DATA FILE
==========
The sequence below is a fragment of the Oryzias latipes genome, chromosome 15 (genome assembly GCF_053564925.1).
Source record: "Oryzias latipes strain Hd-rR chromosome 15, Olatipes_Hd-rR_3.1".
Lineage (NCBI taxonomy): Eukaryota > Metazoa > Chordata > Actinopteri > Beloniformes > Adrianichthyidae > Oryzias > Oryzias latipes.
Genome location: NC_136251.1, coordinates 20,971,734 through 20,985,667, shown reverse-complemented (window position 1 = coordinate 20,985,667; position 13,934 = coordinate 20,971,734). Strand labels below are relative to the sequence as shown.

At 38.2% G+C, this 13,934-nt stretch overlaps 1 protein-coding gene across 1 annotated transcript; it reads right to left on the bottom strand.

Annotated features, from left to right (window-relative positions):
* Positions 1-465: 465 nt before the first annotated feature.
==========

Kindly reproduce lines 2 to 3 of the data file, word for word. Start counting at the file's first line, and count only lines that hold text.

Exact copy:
Source record: "Oryzias latipes strain Hd-rR chromosome 15, Olatipes_Hd-rR_3.1".
Lineage (NCBI taxonomy): Eukaryota > Metazoa > Chordata > Actinopteri > Beloniformes > Adrianichthyidae > Oryzias > Oryzias latipes.